As the sommelier approached with the next wine, I was gearing up the courage to mention something about the wines when he surprised me with the 95 Quintarelli Valpolicella Classico. I talked about my experience with a 85 Quintarelli dessert wine and the sommelier seemed to perk up a bit. To this point he had been friendly and professional. However, now he seemed excited too. While we were talking about the wine, he kept pouring so we received very large pours of this wine. Very deep and rich it paired well with the kreplach. :wink:

For our last pasta, we had the pappardelle bolognese. Originally we were going to swap this out for this evening's special pasta which was chestnut tagliatelle with rabbit ragu. This sounded great to me, but you are only allowed one substition, and we were interested in trying one of the signature dishes like the lune. As expected, the bolognese was very good.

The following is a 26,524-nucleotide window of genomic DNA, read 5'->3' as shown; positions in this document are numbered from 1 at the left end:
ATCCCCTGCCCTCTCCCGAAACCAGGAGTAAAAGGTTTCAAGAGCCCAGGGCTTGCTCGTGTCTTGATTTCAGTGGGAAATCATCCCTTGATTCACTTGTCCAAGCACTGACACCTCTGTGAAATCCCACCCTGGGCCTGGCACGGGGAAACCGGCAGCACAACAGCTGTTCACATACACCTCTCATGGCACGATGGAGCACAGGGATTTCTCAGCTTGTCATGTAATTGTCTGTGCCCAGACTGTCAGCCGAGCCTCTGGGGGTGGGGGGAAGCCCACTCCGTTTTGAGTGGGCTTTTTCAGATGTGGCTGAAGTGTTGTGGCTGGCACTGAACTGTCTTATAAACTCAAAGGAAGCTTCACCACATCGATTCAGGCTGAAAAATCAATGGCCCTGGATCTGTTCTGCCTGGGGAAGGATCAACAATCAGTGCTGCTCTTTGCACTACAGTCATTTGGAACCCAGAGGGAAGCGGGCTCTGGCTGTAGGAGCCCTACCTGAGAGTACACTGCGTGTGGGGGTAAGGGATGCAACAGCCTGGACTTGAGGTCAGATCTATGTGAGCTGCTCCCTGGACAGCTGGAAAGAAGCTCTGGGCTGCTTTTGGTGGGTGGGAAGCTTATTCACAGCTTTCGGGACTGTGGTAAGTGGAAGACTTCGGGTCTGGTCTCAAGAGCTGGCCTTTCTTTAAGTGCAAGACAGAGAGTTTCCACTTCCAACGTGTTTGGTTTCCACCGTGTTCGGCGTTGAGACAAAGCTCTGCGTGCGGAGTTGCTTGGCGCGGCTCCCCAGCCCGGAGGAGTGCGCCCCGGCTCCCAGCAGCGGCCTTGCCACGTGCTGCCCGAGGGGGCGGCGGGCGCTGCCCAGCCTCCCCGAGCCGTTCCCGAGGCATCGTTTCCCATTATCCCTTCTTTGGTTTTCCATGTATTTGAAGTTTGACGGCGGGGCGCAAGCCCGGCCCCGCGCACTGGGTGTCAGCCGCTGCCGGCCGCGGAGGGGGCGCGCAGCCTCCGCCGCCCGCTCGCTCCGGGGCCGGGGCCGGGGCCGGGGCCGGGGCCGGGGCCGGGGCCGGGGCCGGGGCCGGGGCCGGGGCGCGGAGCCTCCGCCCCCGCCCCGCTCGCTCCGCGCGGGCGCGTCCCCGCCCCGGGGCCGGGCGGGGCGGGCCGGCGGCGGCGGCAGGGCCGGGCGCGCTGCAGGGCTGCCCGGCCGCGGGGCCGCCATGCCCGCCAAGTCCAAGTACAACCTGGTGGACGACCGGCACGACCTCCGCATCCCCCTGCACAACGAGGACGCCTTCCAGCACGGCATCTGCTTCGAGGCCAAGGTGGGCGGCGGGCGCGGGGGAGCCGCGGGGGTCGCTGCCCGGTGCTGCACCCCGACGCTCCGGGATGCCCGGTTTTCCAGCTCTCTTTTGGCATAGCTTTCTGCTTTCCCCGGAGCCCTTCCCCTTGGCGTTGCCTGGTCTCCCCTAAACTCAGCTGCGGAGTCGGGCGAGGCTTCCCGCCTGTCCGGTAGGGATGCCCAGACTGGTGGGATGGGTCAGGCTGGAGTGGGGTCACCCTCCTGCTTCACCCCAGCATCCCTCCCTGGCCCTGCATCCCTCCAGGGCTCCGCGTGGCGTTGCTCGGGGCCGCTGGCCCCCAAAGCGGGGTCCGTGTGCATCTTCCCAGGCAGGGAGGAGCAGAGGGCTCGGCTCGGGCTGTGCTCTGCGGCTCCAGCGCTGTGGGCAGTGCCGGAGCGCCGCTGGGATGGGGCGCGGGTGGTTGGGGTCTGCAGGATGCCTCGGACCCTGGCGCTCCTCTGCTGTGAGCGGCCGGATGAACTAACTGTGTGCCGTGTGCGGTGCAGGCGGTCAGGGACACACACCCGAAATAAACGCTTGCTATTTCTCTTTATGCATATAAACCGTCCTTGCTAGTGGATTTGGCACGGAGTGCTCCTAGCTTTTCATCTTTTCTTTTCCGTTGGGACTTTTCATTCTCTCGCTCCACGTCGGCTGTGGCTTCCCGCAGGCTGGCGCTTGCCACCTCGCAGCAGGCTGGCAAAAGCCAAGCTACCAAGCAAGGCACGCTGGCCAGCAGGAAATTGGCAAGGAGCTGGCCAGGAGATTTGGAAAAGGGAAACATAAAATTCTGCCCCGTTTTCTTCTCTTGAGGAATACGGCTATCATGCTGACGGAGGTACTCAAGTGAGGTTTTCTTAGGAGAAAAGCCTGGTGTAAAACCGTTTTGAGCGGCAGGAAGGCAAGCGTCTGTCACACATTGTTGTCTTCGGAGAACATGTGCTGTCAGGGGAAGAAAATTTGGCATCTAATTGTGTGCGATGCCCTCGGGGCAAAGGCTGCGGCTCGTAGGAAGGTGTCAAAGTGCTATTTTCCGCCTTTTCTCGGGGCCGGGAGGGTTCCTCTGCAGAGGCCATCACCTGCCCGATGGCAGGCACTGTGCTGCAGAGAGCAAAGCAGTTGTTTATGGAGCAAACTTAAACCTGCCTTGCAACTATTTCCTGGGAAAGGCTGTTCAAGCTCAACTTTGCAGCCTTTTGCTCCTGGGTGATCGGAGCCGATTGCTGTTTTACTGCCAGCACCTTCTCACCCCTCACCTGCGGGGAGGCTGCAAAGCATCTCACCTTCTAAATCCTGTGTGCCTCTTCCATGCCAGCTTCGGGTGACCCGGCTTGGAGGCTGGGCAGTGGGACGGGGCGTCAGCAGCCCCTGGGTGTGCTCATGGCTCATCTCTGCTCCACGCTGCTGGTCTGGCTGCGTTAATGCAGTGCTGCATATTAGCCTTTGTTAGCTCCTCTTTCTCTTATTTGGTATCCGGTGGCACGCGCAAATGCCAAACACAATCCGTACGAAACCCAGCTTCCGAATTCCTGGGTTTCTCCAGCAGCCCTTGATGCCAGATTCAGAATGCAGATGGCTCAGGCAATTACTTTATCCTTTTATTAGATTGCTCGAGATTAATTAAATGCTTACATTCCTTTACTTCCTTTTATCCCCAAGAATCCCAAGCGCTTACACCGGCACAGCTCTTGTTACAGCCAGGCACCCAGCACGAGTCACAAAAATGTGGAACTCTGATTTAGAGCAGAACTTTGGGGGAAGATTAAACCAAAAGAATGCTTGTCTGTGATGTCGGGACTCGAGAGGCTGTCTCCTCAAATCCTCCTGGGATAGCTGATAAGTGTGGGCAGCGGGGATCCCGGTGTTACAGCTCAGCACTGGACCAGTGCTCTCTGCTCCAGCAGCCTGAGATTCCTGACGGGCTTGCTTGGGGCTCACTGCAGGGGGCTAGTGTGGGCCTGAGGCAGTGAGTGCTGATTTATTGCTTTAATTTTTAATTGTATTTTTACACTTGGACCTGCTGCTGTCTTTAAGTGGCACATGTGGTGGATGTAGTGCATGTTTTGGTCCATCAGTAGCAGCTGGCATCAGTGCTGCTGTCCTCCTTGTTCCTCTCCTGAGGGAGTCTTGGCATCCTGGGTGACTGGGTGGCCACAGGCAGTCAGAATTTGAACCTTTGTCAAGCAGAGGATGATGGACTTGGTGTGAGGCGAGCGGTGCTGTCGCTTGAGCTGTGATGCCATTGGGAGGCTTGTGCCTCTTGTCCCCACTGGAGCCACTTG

With the bolognese I expected a Brunello di Montalcino. Instead we got the NV? Morgante Nero d'Avola Don Antonio from Sicily. I was prepared to go back to being disappointed with the wine selection, but this had a distinct nose of black cherry and a richness that I didn't expect. It paired well with the bolognese and I found this to be an intellectually stimulating wine as well.

A theme to the main meal was butter sauce (way too much of a good thing) and the high quality of the homemade pasta that is difficult to reproduce at home.

The stylized cheese course consisted of apricot and carrot "marmellata" (marmalade) with goat cheese curd (a ball of wet goat cheese). While there was nothing wrong with this dish, it just didn't do it for me.

The cheese was paired with the 98 Col d'Orcia Moscadello di Montalcino. The sweetness of the wine worked well with the creaminess of the cheese.

Onto the dessert course. It was panna cotta with kumqwats although the menu said saffron panna cotta with pears and cardamom. My wife was served a cranberry tart with ice cream. Both were a disappointment as was the wine paired with it, the 99 Antinori Muffato della Sala, Castello della Salla from Umbria. I didn't find any complexity at all to the wine.

A few petit fours and a check and we were on our way. We discussed the meal in depth on the way home. The service which was a concern in the back of my mind was fine. It's not to the level of a Gramercy Tavern, but I had nothing to complain about in that regard.